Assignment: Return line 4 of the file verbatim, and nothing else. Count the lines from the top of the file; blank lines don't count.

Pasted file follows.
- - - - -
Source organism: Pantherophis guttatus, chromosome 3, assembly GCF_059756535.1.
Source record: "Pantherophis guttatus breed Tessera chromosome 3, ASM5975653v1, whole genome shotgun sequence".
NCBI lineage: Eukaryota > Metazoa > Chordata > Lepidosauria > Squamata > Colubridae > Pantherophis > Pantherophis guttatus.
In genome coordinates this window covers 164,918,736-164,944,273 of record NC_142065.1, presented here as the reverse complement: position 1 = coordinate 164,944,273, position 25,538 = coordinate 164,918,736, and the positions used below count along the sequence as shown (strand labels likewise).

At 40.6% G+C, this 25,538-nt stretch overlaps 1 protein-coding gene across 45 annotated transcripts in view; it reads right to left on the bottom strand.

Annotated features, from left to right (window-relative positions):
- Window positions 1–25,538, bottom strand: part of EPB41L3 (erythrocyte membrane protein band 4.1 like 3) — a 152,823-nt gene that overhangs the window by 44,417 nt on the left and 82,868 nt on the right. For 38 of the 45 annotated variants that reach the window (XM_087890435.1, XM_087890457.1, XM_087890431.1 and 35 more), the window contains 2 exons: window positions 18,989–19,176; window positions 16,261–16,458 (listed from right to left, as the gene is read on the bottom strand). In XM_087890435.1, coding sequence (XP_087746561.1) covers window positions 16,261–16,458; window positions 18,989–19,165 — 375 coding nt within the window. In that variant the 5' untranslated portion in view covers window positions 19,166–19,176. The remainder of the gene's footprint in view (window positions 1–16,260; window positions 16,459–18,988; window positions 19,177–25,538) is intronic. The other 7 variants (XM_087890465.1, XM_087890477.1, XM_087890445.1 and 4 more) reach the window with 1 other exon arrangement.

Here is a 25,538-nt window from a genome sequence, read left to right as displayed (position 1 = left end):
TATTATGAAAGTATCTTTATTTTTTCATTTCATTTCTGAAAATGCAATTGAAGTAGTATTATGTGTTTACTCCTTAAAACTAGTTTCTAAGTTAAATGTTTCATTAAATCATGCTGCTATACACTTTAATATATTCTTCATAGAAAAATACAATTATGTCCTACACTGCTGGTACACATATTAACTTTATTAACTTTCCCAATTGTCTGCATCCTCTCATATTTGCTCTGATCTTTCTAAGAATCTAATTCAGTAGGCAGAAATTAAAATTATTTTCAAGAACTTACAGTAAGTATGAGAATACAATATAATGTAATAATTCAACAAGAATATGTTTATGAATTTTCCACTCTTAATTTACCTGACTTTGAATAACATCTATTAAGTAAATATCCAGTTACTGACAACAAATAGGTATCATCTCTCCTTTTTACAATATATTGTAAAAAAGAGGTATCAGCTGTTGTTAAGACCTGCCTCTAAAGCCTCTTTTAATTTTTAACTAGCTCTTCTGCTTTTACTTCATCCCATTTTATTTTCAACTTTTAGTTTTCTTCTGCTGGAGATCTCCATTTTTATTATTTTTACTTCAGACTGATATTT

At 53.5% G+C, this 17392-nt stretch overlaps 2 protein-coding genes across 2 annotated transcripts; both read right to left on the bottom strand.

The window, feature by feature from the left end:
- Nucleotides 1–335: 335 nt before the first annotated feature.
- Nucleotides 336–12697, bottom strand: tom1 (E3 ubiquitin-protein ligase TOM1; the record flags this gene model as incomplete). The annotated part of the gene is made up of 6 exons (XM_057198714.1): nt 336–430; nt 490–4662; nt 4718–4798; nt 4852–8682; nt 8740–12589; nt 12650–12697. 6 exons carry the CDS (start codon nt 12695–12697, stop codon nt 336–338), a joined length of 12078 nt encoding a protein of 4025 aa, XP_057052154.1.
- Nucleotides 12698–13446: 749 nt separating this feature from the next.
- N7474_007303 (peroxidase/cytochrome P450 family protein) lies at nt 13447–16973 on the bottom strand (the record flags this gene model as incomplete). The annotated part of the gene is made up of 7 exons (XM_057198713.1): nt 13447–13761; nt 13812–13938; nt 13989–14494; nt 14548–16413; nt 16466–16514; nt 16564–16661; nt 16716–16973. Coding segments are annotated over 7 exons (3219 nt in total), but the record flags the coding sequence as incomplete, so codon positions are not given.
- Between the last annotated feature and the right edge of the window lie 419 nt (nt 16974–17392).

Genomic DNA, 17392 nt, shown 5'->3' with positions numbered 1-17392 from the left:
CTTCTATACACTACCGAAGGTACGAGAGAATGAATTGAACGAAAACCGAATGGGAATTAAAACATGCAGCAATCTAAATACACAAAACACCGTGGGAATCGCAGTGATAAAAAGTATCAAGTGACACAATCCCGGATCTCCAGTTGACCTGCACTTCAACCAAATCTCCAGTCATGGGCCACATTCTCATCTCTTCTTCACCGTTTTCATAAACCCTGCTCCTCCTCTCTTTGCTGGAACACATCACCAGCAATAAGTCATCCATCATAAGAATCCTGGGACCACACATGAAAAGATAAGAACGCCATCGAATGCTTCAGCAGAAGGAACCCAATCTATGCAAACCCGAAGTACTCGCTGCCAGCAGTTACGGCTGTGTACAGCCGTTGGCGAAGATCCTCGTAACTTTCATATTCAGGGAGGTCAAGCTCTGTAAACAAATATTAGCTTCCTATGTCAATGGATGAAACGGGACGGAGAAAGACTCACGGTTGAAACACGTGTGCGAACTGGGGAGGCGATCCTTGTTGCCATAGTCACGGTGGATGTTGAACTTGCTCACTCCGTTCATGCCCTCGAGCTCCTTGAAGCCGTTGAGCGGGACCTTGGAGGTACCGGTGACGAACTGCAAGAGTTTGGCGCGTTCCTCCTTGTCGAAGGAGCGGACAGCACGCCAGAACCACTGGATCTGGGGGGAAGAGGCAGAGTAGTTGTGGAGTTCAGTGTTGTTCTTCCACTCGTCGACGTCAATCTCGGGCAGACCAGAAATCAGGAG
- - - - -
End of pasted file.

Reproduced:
In genome coordinates this window covers 164,918,736-164,944,273 of record NC_142065.1, presented here as the reverse complement: position 1 = coordinate 164,944,273, position 25,538 = coordinate 164,918,736, and the positions used below count along the sequence as shown (strand labels likewise).